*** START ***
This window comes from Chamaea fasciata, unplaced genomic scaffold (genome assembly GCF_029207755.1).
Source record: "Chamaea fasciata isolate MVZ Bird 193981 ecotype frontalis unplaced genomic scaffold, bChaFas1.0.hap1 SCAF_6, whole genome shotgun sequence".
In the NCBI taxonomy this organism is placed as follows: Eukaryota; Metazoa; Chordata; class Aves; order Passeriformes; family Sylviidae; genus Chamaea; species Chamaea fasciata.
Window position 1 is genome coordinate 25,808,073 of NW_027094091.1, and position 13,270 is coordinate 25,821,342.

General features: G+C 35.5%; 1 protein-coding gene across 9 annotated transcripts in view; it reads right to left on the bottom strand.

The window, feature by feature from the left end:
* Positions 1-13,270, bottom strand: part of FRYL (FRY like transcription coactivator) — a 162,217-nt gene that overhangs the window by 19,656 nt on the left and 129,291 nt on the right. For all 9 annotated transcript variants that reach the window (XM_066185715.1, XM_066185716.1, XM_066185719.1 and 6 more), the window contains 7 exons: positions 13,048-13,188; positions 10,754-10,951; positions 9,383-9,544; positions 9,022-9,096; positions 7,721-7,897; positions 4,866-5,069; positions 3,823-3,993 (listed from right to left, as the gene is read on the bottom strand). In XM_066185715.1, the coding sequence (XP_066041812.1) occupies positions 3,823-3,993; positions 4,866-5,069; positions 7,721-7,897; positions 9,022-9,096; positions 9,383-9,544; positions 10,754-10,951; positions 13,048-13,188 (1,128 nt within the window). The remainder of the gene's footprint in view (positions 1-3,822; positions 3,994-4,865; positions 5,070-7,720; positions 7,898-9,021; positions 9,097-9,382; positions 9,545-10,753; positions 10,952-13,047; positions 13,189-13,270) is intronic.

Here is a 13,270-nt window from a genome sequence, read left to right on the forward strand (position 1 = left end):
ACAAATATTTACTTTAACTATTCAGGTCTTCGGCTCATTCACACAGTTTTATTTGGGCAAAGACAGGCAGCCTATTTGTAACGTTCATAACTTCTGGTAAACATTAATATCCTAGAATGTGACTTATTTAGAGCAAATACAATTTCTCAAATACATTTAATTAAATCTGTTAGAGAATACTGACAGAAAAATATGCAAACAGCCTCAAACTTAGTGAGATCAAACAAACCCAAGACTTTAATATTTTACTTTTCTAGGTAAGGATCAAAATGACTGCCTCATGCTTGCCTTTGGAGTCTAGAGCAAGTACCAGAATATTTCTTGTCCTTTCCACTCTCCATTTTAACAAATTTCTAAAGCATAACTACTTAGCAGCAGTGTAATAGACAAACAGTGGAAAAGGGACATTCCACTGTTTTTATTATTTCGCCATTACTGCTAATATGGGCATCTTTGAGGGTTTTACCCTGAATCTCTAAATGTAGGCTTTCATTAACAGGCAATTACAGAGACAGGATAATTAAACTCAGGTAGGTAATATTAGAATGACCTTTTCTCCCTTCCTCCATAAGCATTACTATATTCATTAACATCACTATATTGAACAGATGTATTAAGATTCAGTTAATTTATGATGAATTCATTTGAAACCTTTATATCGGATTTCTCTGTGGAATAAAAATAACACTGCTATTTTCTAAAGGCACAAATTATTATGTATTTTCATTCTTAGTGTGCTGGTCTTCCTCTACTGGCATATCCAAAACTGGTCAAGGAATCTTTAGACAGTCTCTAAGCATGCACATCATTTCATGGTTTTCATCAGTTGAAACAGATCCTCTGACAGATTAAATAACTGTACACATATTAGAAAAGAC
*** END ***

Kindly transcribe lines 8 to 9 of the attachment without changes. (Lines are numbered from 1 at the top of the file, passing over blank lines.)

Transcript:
Here is a 13,270-nt window from a genome sequence, read left to right on the forward strand (position 1 = left end):
ACAAATATTTACTTTAACTATTCAGGTCTTCGGCTCATTCACACAGTTTTATTTGGGCAAAGACAGGCAGCCTATTTGTAACGTTCATAACTTCTGGTAAACATTAATATCCTAGAATGTGACTTATTTAGAGCAAATACAATTTCTCAAATACATTTAATTAAATCTGTTAGAGAATACTGACAGAAAAATATGCAAACAGCCTCAAACTTAGTGAGATCAAACAAACCCAAGACTTTAATATTTTACTTTTCTAGGTAAGGATCAAAATGACTGCCTCATGCTTGCCTTTGGAGTCTAGAGCAAGTACCAGAATATTTCTTGTCCTTTCCACTCTCCATTTTAACAAATTTCTAAAGCATAACTACTTAGCAGCAGTGTAATAGACAAACAGTGGAAAAGGGACATTCCACTGTTTTTATTATTTCGCCATTACTGCTAATATGGGCATCTTTGAGGGTTTTACCCTGAATCTCTAAATGTAGGCTTTCATTAACAGGCAATTACAGAGACAGGATAATTAAACTCAGGTAGGTAATATTAGAATGACCTTTTCTCCCTTCCTCCATAAGCATTACTATATTCATTAACATCACTATATTGAACAGATGTATTAAGATTCAGTTAATTTATGATGAATTCATTTGAAACCTTTATATCGGATTTCTCTGTGGAATAAAAATAACACTGCTATTTTCTAAAGGCACAAATTATTATGTATTTTCATTCTTAGTGTGCTGGTCTTCCTCTACTGGCATATCCAAAACTGGTCAAGGAATCTTTAGACAGTCTCTAAGCATGCACATCATTTCATGGTTTTCATCAGTTGAAACAGATCCTCTGACAGATTAAATAACTGTACACATATTAGAAAAGAC